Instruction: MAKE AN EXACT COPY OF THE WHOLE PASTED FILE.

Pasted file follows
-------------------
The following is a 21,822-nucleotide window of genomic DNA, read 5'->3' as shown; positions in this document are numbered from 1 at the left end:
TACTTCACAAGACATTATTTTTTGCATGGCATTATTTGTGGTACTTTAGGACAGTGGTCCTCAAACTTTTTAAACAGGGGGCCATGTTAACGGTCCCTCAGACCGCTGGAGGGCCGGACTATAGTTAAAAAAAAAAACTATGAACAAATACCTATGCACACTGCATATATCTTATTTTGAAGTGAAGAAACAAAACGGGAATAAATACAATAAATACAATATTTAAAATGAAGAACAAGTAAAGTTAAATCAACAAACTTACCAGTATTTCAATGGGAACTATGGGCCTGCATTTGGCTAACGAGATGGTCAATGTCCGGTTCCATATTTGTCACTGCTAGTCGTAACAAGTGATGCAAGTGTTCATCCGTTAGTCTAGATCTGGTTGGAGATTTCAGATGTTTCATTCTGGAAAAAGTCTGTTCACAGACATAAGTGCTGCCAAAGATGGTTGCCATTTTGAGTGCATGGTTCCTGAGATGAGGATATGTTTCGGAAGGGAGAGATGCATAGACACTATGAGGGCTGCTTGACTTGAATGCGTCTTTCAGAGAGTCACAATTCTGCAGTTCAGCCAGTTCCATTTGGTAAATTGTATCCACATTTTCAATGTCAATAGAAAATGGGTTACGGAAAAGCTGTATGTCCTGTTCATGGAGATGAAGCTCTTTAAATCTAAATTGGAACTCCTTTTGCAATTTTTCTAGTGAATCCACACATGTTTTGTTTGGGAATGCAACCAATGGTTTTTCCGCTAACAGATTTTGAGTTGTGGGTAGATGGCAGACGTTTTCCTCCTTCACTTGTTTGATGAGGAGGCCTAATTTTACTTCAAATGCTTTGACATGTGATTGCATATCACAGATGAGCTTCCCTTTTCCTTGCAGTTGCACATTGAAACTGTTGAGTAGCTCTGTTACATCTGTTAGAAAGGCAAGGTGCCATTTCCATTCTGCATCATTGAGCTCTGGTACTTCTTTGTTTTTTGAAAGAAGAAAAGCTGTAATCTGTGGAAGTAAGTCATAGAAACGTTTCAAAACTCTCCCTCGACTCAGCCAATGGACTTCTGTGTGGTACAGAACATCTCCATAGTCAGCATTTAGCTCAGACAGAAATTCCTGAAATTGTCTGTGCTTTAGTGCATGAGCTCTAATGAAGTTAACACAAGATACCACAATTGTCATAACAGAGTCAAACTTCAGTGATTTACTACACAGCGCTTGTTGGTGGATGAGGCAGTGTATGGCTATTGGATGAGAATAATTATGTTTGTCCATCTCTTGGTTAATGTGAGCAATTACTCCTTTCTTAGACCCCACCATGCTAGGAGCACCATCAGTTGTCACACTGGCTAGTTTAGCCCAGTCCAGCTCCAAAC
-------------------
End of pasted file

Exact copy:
The following is a 21,822-nucleotide window of genomic DNA, read 5'->3' as shown; positions in this document are numbered from 1 at the left end:
TACTTCACAAGACATTATTTTTTGCATGGCATTATTTGTGGTACTTTAGGACAGTGGTCCTCAAACTTTTTAAACAGGGGGCCATGTTAACGGTCCCTCAGACCGCTGGAGGGCCGGACTATAGTTAAAAAAAAAAACTATGAACAAATACCTATGCACACTGCATATATCTTATTTTGAAGTGAAGAAACAAAACGGGAATAAATACAATAAATACAATATTTAAAATGAAGAACAAGTAAAGTTAAATCAACAAACTTACCAGTATTTCAATGGGAACTATGGGCCTGCATTTGGCTAACGAGATGGTCAATGTCCGGTTCCATATTTGTCACTGCTAGTCGTAACAAGTGATGCAAGTGTTCATCCGTTAGTCTAGATCTGGTTGGAGATTTCAGATGTTTCATTCTGGAAAAAGTCTGTTCACAGACATAAGTGCTGCCAAAGATGGTTGCCATTTTGAGTGCATGGTTCCTGAGATGAGGATATGTTTCGGAAGGGAGAGATGCATAGACACTATGAGGGCTGCTTGACTTGAATGCGTCTTTCAGAGAGTCACAATTCTGCAGTTCAGCCAGTTCCATTTGGTAAATTGTATCCACATTTTCAATGTCAATAGAAAATGGGTTACGGAAAAGCTGTATGTCCTGTTCATGGAGATGAAGCTCTTTAAATCTAAATTGGAACTCCTTTTGCAATTTTTCTAGTGAATCCACACATGTTTTGTTTGGGAATGCAACCAATGGTTTTTCCGCTAACAGATTTTGAGTTGTGGGTAGATGGCAGACGTTTTCCTCCTTCACTTGTTTGATGAGGAGGCCTAATTTTACTTCAAATGCTTTGACATGTGATTGCATATCACAGATGAGCTTCCCTTTTCCTTGCAGTTGCACATTGAAACTGTTGAGTAGCTCTGTTACATCTGTTAGAAAGGCAAGGTGCCATTTCCATTCTGCATCATTGAGCTCTGGTACTTCTTTGTTTTTTGAAAGAAGAAAAGCTGTAATCTGTGGAAGTAAGTCATAGAAACGTTTCAAAACTCTCCCTCGACTCAGCCAATGGACTTCTGTGTGGTACAGAACATCTCCATAGTCAGCATTTAGCTCAGACAGAAATTCCTGAAATTGTCTGTGCTTTAGTGCATGAGCTCTAATGAAGTTAACACAAGATACCACAATTGTCATAACAGAGTCAAACTTCAGTGATTTACTACACAGCGCTTGTTGGTGGATGAGGCAGTGTATGGCTATTGGATGAGAATAATTATGTTTGTCCATCTCTTGGTTAATGTGAGCAATTACTCCTTTCTTAGACCCCACCATGCTAGGAGCACCATCAGTTGTCACACTGGCTAGTTTAGCCCAGTCCAGCTCCAAAC